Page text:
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Full Quote: William Herschel

(begin quote)Hitherto the sidereal heavens have, not inadequately for the purpose designed, been represented by the concave surface of a sphere, in the center of which the eye of an observer might be supposed to be placed. It is true, the various magnitudes of the fixed stars even then plainly suggested to us, and would have better suited the idea of an expanded firmament of three dimensions; but the observations upon which I am now going to enter still farther illustrate and enforce the necessity of considering the heavens in this point of view.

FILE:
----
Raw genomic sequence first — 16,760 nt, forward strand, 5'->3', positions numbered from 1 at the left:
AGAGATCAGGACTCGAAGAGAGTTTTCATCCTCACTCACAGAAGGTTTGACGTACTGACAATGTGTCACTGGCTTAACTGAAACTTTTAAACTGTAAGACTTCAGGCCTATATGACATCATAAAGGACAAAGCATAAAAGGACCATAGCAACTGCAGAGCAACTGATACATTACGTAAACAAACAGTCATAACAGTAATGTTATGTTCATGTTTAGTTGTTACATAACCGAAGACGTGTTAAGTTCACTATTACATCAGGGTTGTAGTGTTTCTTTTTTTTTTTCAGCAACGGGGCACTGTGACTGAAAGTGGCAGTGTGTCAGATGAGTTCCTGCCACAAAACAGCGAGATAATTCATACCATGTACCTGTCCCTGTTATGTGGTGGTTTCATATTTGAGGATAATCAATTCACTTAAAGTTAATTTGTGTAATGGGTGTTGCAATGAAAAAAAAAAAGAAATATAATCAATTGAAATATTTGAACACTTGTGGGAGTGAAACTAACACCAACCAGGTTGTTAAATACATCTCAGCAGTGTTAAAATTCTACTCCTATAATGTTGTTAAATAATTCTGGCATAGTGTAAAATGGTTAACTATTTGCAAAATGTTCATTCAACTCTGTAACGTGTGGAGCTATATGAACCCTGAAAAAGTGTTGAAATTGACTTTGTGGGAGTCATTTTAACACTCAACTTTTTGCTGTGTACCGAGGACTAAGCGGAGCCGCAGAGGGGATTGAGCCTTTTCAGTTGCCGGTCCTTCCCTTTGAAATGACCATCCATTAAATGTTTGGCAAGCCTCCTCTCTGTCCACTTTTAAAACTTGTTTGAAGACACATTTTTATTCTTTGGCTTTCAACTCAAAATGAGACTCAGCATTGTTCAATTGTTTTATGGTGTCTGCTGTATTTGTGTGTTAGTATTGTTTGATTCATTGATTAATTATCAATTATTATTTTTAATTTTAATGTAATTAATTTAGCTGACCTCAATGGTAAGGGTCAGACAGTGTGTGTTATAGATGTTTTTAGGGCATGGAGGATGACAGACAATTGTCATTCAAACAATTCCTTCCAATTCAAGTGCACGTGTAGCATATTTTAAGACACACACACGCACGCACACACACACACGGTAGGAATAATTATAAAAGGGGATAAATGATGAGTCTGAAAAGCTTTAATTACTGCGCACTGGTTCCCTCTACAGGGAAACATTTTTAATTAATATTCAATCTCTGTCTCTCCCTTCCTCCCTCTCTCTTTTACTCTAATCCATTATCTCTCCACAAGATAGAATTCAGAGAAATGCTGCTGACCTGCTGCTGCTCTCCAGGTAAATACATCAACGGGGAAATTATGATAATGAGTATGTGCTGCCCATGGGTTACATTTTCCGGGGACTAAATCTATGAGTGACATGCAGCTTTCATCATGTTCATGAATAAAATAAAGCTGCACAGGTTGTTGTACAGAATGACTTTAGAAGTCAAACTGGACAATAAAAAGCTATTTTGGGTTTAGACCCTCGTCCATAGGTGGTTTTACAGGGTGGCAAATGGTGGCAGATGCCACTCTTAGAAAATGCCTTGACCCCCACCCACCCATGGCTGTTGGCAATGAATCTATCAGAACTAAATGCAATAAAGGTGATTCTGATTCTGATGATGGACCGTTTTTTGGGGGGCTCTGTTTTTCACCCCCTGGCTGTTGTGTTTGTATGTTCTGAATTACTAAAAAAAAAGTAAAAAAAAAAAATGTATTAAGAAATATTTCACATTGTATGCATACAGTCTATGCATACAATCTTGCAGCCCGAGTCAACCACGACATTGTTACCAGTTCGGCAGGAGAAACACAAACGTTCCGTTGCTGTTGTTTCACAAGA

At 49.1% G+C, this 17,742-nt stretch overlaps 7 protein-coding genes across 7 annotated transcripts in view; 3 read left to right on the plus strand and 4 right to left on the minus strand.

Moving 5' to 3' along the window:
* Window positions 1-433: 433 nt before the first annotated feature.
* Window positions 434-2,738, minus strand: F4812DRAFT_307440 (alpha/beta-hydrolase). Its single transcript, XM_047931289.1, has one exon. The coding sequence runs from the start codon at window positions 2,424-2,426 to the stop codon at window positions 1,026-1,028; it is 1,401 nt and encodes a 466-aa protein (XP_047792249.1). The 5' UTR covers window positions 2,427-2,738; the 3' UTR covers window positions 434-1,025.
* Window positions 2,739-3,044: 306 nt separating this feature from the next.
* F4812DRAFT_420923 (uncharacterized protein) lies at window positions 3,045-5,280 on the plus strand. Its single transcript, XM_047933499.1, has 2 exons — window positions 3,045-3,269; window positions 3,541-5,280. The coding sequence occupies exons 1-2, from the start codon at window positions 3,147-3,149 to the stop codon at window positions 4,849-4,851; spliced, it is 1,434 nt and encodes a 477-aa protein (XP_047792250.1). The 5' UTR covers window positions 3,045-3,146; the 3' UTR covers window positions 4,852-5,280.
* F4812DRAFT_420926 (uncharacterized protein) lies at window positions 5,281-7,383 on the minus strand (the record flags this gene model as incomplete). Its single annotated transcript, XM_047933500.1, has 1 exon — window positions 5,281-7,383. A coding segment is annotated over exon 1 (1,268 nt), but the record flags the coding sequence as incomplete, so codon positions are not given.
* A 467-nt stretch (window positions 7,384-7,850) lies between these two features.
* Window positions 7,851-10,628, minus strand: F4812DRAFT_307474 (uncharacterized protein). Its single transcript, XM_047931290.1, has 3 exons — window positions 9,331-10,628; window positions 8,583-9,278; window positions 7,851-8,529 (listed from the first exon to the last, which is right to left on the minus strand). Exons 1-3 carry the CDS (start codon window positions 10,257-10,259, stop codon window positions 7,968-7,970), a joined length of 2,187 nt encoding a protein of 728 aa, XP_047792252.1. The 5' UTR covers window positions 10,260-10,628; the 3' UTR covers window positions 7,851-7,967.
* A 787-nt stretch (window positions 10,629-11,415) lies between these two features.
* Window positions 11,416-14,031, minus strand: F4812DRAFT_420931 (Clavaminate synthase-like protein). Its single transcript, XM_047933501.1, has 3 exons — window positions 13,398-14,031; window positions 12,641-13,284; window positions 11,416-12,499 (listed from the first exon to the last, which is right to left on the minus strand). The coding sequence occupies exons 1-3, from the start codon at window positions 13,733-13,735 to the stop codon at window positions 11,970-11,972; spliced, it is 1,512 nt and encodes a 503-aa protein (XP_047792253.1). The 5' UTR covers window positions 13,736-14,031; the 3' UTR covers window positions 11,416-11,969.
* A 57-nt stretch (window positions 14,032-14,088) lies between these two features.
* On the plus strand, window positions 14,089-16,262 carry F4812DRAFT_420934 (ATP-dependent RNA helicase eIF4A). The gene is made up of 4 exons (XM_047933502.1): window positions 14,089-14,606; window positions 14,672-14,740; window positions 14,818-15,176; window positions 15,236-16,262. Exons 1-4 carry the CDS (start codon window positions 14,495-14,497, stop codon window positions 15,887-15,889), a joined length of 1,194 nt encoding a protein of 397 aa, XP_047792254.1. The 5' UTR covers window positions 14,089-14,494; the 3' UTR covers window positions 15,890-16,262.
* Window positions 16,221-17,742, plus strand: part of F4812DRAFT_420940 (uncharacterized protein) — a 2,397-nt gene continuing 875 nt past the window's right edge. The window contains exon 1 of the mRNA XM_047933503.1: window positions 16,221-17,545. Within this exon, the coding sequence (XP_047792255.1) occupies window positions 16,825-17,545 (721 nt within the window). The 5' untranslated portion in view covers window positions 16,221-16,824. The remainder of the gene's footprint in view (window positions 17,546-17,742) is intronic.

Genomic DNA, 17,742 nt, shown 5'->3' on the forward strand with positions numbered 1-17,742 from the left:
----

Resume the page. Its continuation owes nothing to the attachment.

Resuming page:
In the future, therefore, we shall look upon those regions into which we may now penetrate by means of such large telescopes, as a naturalist regards a rich extent of ground or chain of mountains, containing strata variously inclined and directed, as well as consisting of very different materials. A surface of a globe or map, therefore, will but ill delineate the interior parts of the heavens.
(end quote)

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